Guyana’s Minister of Agriculture Robert Persaud has urged farmers to change their approach to agricultural practices if they are to adapt to the new and emerging challenges in the sector.
He was at the time speaking at the re-launch the 2nd phase of the Grow More Food Campaign on Wednesday.
“We cannot do agriculture in a manner we have done traditionally if we have new and emerging constraints,” Persaud said, making reference to climate change and its impacts, changes in the global trade environment that resulted in Guyana losing revenue in sugar exports and the near collapse in the rice industry.
The re-launch came with an encouraging message for farmers to Grow More Food in a climate smart way and follows the thriving implementation of the 2008/2009 grow more food campaign.
Emphasis is placed on climate adaptation farming methods such as drip irrigation, high ground planting and rearing, and shade houses.
Under this phase various components of support will be provided including fertilizer seeds, other planting materials, breeding animals and feed. Persaud said that fertilizer has been accessed at a better price.
“Every single farmer will receive a quantity of fertilizer, be it urea, be it 15/15 or even resources,” Persaud said.
Persaud stated the concept of a Grow More Food campaign emerged out of the challenges by countries throughout the world to access food even if they were equipped with the financial means.
It sought to protect Guyana by securing a stock of food at a scale that was enough, not only for its own consumption but, also have enough to export.
“In Guyana whilst we were assured and confident that we would be able to feed our people and assured that our people have access to affordable food, we also wanted to provide additional focus and support so that we maintain our own food security situation but at the same time we convert that food crisis into an opportunity for farmers.” Persaud said.
He noted that, at the national level, government has been injecting much more resources in dealing with the critical constraints that affect sustainable and viable agriculture.
Persaud further noted that one of the constraints is dealing with the issue of climate change and in the second phase of the Grow More Food Campaign the need for a climate smart approach to food production will be highlighted.
“We cannot do agriculture in the way and the manner we have done it traditionally if we have new and emerging constraints,” Persaud said.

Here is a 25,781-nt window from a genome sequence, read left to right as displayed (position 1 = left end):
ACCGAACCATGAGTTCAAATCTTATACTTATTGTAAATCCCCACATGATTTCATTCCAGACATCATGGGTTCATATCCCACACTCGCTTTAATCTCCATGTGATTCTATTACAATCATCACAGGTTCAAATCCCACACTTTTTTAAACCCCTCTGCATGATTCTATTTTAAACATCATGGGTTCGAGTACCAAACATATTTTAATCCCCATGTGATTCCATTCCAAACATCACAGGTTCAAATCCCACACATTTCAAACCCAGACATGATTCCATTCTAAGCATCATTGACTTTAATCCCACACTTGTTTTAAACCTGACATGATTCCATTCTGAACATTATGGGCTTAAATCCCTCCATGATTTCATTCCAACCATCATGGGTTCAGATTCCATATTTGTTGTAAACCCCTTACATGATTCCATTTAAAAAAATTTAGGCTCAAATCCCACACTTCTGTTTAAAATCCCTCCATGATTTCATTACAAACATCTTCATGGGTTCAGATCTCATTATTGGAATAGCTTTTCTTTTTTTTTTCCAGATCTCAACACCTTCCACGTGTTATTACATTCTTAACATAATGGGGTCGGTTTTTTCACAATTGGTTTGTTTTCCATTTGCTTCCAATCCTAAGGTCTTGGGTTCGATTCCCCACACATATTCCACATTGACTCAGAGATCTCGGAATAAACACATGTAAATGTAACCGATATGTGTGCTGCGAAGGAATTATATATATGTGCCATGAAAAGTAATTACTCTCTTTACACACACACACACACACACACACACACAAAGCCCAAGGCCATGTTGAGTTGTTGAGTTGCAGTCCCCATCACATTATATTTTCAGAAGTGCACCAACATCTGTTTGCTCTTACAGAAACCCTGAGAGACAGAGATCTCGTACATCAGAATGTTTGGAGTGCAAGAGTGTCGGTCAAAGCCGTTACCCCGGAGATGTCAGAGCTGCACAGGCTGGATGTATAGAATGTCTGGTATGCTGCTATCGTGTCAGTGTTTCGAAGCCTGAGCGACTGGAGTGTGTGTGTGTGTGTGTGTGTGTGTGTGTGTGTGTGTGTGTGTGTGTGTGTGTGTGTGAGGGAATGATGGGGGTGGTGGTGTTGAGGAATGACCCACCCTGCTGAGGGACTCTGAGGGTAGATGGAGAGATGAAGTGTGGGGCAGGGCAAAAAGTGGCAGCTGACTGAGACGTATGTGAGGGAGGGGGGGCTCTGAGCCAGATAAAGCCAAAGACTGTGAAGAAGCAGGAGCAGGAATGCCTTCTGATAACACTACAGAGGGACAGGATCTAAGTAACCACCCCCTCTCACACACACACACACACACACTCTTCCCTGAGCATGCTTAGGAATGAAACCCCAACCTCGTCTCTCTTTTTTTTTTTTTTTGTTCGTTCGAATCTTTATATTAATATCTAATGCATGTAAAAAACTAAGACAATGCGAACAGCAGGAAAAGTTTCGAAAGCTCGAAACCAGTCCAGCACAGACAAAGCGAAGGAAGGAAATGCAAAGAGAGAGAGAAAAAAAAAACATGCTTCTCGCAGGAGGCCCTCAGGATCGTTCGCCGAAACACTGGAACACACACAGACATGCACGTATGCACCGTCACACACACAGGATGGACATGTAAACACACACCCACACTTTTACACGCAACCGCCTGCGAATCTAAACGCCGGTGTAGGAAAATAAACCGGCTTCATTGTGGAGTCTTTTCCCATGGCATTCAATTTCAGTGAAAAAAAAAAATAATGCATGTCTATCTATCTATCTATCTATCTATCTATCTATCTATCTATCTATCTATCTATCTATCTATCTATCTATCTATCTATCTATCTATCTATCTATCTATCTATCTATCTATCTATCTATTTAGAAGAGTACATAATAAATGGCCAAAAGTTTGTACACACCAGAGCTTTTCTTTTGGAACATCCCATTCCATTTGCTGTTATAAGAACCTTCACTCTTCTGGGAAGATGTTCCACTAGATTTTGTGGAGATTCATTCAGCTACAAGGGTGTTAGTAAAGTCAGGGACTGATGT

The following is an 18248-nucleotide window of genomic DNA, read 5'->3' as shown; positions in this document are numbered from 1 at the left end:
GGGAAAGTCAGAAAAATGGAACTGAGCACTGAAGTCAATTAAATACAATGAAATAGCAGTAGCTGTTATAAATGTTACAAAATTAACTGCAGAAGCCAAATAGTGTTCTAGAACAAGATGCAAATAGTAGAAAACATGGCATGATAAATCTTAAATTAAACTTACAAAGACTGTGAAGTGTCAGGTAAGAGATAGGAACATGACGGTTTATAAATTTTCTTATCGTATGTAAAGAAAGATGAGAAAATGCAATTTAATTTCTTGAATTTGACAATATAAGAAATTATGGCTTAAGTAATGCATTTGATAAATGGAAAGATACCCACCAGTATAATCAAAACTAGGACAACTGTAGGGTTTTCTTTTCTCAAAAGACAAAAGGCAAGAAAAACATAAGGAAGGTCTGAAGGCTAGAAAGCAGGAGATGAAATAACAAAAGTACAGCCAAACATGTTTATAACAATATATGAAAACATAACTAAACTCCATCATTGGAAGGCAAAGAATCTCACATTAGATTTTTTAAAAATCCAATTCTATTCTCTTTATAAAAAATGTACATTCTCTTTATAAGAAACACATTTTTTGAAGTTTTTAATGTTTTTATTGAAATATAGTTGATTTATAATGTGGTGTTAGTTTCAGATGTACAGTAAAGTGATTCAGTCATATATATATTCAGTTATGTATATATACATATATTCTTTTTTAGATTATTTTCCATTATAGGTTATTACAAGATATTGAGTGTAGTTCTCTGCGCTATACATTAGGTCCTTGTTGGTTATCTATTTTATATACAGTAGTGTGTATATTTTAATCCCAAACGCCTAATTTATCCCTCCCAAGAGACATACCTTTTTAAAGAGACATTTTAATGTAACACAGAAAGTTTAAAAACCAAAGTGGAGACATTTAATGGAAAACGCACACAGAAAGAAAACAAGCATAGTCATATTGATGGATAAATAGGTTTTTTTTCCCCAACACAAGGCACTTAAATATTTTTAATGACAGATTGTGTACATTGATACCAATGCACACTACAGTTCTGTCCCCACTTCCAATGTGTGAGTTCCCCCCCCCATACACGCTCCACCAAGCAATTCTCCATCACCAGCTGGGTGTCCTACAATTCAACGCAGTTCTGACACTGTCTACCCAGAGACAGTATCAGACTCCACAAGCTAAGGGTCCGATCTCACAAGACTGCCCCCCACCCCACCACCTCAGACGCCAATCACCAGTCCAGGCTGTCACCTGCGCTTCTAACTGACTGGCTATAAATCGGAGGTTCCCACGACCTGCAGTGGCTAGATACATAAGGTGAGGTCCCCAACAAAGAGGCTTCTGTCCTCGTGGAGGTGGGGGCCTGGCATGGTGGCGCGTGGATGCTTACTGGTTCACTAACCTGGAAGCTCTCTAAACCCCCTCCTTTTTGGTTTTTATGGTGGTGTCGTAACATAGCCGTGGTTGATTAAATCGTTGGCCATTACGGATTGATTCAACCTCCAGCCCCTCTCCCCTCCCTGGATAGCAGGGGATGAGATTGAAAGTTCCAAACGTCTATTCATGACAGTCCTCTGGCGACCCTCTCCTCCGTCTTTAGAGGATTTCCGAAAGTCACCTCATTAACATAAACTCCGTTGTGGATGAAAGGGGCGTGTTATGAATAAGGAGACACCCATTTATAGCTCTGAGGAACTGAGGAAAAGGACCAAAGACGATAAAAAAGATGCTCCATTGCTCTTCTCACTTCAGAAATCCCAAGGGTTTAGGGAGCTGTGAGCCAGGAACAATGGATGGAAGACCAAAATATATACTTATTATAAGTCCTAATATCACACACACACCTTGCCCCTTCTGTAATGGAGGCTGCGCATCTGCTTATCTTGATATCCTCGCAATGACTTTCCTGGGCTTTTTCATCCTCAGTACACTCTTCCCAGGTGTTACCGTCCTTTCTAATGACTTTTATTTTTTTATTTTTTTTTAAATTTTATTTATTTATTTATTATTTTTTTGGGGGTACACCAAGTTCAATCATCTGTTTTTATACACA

With the government’s investment in the agriculture sector, coupled with the low carbon development strategy, Persaud believes the stage has been set for the survival of agriculture.
The second phase was touted as a comprehensive programme that will continue across the country with more than 100 meetings of this kind in all regions particularly in the hinterland, coastal and intermediate areas.
Presidential candidate and adviser Donald Ramotar, who was also part of Wednesday’s activity, remarked that food security is one of the major issues all over the world.
“We in Guyana, we are fortunate, we have the land, dedicated farmers and we have a Government that is willing to support the efforts of the people who are willing to go to the land and to produce food.”
With that, he said, Guyana can take advantage of the markets right here in the region (Caribbean).
Meanwhile, President Bharrat Jagdeo said that Guyana’s reputation as a net exporter of food and the most robust in terms of security is due to the keen interest of local farmers, who have for years been dedicating their time and energy to the sector which other countries seem to be treating with neglect.
Delivering his remarks to the farmers, the head of state assured that the agriculture sector will continue to benefit from government’s support as it has been doing over the years given its vitality to the local economy.
“Agriculture cannot operate without adequate infrastructure and that’s growing. Large government investments have been made in that sector and we will make sure that the policy environment and the incentives are constantly aligned to encourage production,” Jagdeo said.
He told the farmers that the circumstances in Guyana are contrary to that of the Caribbean Community’s. CARICOM has a food import bill of US$3 billion and seems only to generate interest in agriculture when the issue of a food deficit has reached an alarming level globally.
“I’ve been pushing this agricultural initiative in CARICOM for many years, we have identified a regional strategy, the policies that we need to accomplish the goals of the strategy, we have identified the constraints to agriculture, how we can fix those and we have identified what incentives need to be given to agriculture and what government investments need to be made… very few countries have gone along that route,” Jagdeo said.